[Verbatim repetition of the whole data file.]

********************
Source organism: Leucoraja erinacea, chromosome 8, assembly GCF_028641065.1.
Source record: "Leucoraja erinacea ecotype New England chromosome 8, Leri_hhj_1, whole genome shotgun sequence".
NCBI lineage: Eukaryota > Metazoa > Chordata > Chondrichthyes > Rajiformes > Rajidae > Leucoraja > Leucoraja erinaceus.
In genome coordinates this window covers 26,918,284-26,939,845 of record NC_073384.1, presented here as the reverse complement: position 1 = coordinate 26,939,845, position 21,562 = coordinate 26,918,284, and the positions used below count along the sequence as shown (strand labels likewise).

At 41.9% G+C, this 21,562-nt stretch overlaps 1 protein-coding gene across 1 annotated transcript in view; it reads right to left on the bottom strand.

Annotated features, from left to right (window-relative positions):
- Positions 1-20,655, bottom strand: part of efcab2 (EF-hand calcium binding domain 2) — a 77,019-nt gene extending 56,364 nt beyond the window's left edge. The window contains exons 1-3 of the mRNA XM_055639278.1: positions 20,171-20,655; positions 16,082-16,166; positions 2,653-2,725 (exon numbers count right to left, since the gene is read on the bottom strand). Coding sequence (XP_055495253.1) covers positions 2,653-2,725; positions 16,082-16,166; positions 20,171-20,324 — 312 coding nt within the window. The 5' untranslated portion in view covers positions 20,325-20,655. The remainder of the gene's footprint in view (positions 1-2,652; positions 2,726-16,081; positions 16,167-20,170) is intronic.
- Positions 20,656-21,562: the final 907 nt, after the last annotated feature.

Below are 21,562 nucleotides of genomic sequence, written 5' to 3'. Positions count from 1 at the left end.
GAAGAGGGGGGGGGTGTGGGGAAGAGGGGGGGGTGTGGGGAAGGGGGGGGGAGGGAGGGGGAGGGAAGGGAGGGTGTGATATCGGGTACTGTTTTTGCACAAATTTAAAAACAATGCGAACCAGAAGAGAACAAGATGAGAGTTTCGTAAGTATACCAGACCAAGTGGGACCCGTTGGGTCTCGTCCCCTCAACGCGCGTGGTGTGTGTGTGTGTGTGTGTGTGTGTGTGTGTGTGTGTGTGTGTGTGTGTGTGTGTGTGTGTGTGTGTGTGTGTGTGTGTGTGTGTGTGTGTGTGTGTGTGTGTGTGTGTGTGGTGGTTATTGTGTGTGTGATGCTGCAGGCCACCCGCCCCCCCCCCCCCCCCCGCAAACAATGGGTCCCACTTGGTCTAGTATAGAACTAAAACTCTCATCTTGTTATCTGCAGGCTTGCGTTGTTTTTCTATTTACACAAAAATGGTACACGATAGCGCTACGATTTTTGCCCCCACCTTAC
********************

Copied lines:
Source organism: Leucoraja erinacea, chromosome 8, assembly GCF_028641065.1.
Source record: "Leucoraja erinacea ecotype New England chromosome 8, Leri_hhj_1, whole genome shotgun sequence".
NCBI lineage: Eukaryota > Metazoa > Chordata > Chondrichthyes > Rajiformes > Rajidae > Leucoraja > Leucoraja erinaceus.
In genome coordinates this window covers 26,918,284-26,939,845 of record NC_073384.1, presented here as the reverse complement: position 1 = coordinate 26,939,845, position 21,562 = coordinate 26,918,284, and the positions used below count along the sequence as shown (strand labels likewise).

At 41.9% G+C, this 21,562-nt stretch overlaps 1 protein-coding gene across 1 annotated transcript in view; it reads right to left on the bottom strand.

Annotated features, from left to right (window-relative positions):
- Positions 1-20,655, bottom strand: part of efcab2 (EF-hand calcium binding domain 2) — a 77,019-nt gene extending 56,364 nt beyond the window's left edge. The window contains exons 1-3 of the mRNA XM_055639278.1: positions 20,171-20,655; positions 16,082-16,166; positions 2,653-2,725 (exon numbers count right to left, since the gene is read on the bottom strand). Coding sequence (XP_055495253.1) covers positions 2,653-2,725; positions 16,082-16,166; positions 20,171-20,324 — 312 coding nt within the window. The 5' untranslated portion in view covers positions 20,325-20,655. The remainder of the gene's footprint in view (positions 1-2,652; positions 2,726-16,081; positions 16,167-20,170) is intronic.
- Positions 20,656-21,562: the final 907 nt, after the last annotated feature.

Below are 21,562 nucleotides of genomic sequence, written 5' to 3'. Positions count from 1 at the left end.
GAAGAGGGGGGGGGTGTGGGGAAGAGGGGGGGGTGTGGGGAAGGGGGGGGGAGGGAGGGGGAGGGAAGGGAGGGTGTGATATCGGGTACTGTTTTTGCACAAATTTAAAAACAATGCGAACCAGAAGAGAACAAGATGAGAGTTTCGTAAGTATACCAGACCAAGTGGGACCCGTTGGGTCTCGTCCCCTCAACGCGCGTGGTGTGTGTGTGTGTGTGTGTGTGTGTGTGTGTGTGTGTGTGTGTGTGTGTGTGTGTGTGTGTGTGTGTGTGTGTGTGTGTGTGTGTGTGTGTGTGTGTGTGTGTGTGTGTGTGGTGGTTATTGTGTGTGTGATGCTGCAGGCCACCCGCCCCCCCCCCCCCCCCCGCAAACAATGGGTCCCACTTGGTCTAGTATAGAACTAAAACTCTCATCTTGTTATCTGCAGGCTTGCGTTGTTTTTCTATTTACACAAAAATGGTACACGATAGCGCTACGATTTTTGCCCCCACCTTAC